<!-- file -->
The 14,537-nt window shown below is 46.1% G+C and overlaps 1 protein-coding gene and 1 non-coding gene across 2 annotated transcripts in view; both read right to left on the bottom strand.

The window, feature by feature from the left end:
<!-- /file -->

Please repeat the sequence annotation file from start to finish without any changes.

The 14,537-nt window shown below is 46.1% G+C and overlaps 1 protein-coding gene and 1 non-coding gene across 2 annotated transcripts in view; both read right to left on the bottom strand.

The window, feature by feature from the left end: